On Debauchery, Decadence, and Halloween

By Jens Tamang

Every year a group of aging hippies throw a massive Halloween party in the secluded hill town of Montague, Massachusetts. The owner of the mansion on said estate offers, among other things, a potluck, a concert, a tree swing, a bon fire and a drum circle. This year, one of the more compelling elements was the candle-lined pathways that led to secluded areas where I found people either smoking kush or having sex. As I watched an elderly couple scurry out of the woods half clothed I was perplexed and mildly unnerved: I thought these kinds of pagan ritual were only something about which we academics read. I looked on in disbelief at the abundance of people on acid passing joints left and right, the food and drink abounding, and the nymphs hanging from tree vines asking me if I wanted to “come play.” At one o’clock in the morning however, party was cut short-as most good things are-by the police.

Why? Someone invited the kids.

They showed up around midnight with beer and brawn. As they poured in through the front gates I could almost smell the text messages heralding the “totally awesome party” spreading through electronic space like a diarrhea in a daycare. These kids did not arrive in costume. They heckled the crowd, partook of the potluck tables without contributing to it, and drank all the booze. As the sound of breaking bottles echoed ominously through the woods it became clear to me that what was once a good thing had been overrun by my own kind-snotty college students.

Normally I would be quick to support the debauchery of my fellow teenagers. They have a talent for underscoring the puritanical sensibilities of “old farts,” which has essentially become a semantic stand-in for the more descriptive “bourgeoisie.” I observed, that night, a mass of young people take advantage a group of aging hippies (granted: aging hippies with trust funds) and the safe space they had created for the consumption of drugs and alcohol.
Where was the disconnect? Should the hippies have Seen It Coming? Or do we hold the teenagers accountable for being %#[email protected]? And most importantly, is there a preferable mode of partying that we can cultivate at Macalester.

The short answer is, “NO.”

The long answer is that there exists a conflation of debauchery with decadence that leads Macalester students astray. We overvalue the hyper-masculine mode of partying, the ones the cops can smell, and this reflects our shallow understanding of ritual. In the case of Montague, it almost felt as though a bunch of hammered jocks had crashed an X fueled love-fest, an experience the more seasoned partiers of Macalester can surly attest to.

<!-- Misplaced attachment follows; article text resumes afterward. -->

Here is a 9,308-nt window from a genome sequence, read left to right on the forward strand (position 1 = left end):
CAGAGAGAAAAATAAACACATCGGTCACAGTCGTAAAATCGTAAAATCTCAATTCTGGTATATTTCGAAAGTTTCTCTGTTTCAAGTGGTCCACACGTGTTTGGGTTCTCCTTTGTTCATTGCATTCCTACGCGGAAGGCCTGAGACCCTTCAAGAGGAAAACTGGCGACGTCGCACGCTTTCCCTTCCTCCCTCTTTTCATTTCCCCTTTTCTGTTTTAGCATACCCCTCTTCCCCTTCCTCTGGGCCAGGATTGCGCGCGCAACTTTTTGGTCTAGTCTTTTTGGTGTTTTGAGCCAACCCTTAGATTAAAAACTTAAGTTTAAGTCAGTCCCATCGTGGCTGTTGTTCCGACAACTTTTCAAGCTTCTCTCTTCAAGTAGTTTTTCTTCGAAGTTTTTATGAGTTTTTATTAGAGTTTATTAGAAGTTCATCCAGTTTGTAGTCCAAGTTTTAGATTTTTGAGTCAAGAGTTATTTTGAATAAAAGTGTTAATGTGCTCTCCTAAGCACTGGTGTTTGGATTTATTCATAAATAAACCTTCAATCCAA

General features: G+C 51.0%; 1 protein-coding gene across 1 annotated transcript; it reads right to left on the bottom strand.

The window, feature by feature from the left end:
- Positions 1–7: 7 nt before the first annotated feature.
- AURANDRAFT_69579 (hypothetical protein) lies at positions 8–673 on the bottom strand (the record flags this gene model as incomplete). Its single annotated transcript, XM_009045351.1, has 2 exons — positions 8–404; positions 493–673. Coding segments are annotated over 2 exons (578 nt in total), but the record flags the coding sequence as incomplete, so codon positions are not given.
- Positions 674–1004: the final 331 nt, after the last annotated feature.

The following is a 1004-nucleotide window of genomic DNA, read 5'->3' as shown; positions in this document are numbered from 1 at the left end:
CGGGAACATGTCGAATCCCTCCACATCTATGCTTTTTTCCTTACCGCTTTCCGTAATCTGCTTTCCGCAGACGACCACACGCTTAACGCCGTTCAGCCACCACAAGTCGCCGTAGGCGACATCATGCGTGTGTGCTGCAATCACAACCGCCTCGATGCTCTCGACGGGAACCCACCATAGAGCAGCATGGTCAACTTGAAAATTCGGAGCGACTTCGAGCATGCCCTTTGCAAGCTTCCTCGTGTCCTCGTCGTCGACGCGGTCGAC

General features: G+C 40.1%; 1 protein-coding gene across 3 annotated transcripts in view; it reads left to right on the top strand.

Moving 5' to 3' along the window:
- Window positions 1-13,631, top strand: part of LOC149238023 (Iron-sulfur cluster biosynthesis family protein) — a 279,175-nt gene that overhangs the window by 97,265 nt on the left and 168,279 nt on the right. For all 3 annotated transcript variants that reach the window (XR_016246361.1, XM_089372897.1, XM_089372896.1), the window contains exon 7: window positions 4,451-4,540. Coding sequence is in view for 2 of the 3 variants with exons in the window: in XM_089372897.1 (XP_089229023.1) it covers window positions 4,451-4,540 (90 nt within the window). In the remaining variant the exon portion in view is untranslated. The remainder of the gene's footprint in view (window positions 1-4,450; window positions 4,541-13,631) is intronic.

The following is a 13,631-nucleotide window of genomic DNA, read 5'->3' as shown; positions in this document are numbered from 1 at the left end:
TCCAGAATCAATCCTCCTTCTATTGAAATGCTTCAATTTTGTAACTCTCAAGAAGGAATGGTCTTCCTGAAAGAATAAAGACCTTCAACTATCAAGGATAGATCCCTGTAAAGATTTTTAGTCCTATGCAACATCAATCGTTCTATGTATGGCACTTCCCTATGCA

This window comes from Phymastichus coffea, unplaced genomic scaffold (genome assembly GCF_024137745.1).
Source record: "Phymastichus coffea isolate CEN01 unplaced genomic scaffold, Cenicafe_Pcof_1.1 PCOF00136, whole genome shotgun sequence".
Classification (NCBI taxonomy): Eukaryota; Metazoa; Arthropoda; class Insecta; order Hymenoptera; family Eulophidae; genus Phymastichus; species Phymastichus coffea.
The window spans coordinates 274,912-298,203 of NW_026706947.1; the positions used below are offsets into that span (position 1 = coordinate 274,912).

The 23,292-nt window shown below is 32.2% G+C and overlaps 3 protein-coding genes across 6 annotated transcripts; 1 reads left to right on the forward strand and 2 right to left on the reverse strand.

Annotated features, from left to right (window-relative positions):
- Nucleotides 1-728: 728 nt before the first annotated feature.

But what exactly is the difference between debauchery and decadence? In the first place, both are connected, it seems, to nature. Pagan decadence has been a symbol of the “organic society” as far back as you want to trace it. Theorists such as Baron de Montesquieu and Edward Gibbon would argue that the organic metaphor of decadence became best articulated in ancient Rome.

Smooshing culture and nature together, however, causes major problems. When we apply “the natural” to the specifically “cultural” we get stupid teenagers: I am an animal and so I must drink and party hard enough to behave like one. After Oscar Wilde, a cultural “performer” of sorts, it became clear that decadence was the application of social customs to human necessity. Decadence is, in short, the recognition of that necessity within a universe that might smite us at any moment.
Debauchery is tragic: the drunk-kid breaking a window is essentially the fallen king, shaking his fists at the sky, realizing that he never had any control over his fate from day one. Decadence is comedic: a reconciliation with uncertainty through being fabulous(!).

Decadence, for our purposes here at Macaleser, is a far more complex understanding of “partying.” While debauchery is masturbatory, decadence has a purpose in society. Nobody cares about your emotional problems, but everyone loves it when you look spiffy.

When we party at Macalester we shouldn’t do it to blow off steam all over someone else’s property. We party to cultivate that steam, to rejuvenate the happiness the academy vampirically sucks away. Debauchery only requires that we are sour and lonely and stupid and bitter; anyone can walk into a random party and break things, but it is the genius who uses finesse.

In closing, I’d like to point out the obvious critique that decadence is aristocratic and therefore evil. Again, what a shallow understanding of decadence, for how many wealthy, paternalistic students do you know who take it upon themselves to vandalize property? That’s the true aristocratic entitlement. Decadence is just a synthetic fur coat and a box of Franzia.